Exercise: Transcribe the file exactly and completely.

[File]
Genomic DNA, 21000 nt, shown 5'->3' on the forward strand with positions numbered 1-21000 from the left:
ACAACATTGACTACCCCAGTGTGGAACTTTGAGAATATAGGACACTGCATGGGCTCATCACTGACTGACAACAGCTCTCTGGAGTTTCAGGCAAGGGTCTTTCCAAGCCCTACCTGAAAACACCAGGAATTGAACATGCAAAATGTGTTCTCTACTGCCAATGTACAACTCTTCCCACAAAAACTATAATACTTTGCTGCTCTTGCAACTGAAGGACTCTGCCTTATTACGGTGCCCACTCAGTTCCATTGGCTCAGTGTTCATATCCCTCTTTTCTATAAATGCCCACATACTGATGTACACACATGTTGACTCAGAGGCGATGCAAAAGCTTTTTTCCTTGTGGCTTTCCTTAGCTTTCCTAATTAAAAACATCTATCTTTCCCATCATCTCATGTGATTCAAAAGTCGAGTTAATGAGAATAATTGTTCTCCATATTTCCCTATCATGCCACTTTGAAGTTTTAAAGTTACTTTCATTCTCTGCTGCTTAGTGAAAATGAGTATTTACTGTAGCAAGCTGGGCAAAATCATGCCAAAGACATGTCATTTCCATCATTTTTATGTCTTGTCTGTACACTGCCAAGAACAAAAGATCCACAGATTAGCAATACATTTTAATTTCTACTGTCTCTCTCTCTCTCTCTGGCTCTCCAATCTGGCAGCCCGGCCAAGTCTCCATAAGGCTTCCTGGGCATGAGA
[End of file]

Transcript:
Genomic DNA, 21000 nt, shown 5'->3' on the forward strand with positions numbered 1-21000 from the left:
ACAACATTGACTACCCCAGTGTGGAACTTTGAGAATATAGGACACTGCATGGGCTCATCACTGACTGACAACAGCTCTCTGGAGTTTCAGGCAAGGGTCTTTCCAAGCCCTACCTGAAAACACCAGGAATTGAACATGCAAAATGTGTTCTCTACTGCCAATGTACAACTCTTCCCACAAAAACTATAATACTTTGCTGCTCTTGCAACTGAAGGACTCTGCCTTATTACGGTGCCCACTCAGTTCCATTGGCTCAGTGTTCATATCCCTCTTTTCTATAAATGCCCACATACTGATGTACACACATGTTGACTCAGAGGCGATGCAAAAGCTTTTTTCCTTGTGGCTTTCCTTAGCTTTCCTAATTAAAAACATCTATCTTTCCCATCATCTCATGTGATTCAAAAGTCGAGTTAATGAGAATAATTGTTCTCCATATTTCCCTATCATGCCACTTTGAAGTTTTAAAGTTACTTTCATTCTCTGCTGCTTAGTGAAAATGAGTATTTACTGTAGCAAGCTGGGCAAAATCATGCCAAAGACATGTCATTTCCATCATTTTTATGTCTTGTCTGTACACTGCCAAGAACAAAAGATCCACAGATTAGCAATACATTTTAATTTCTACTGTCTCTCTCTCTCTCTCTGGCTCTCCAATCTGGCAGCCCGGCCAAGTCTCCATAAGGCTTCCTGGGCATGAGA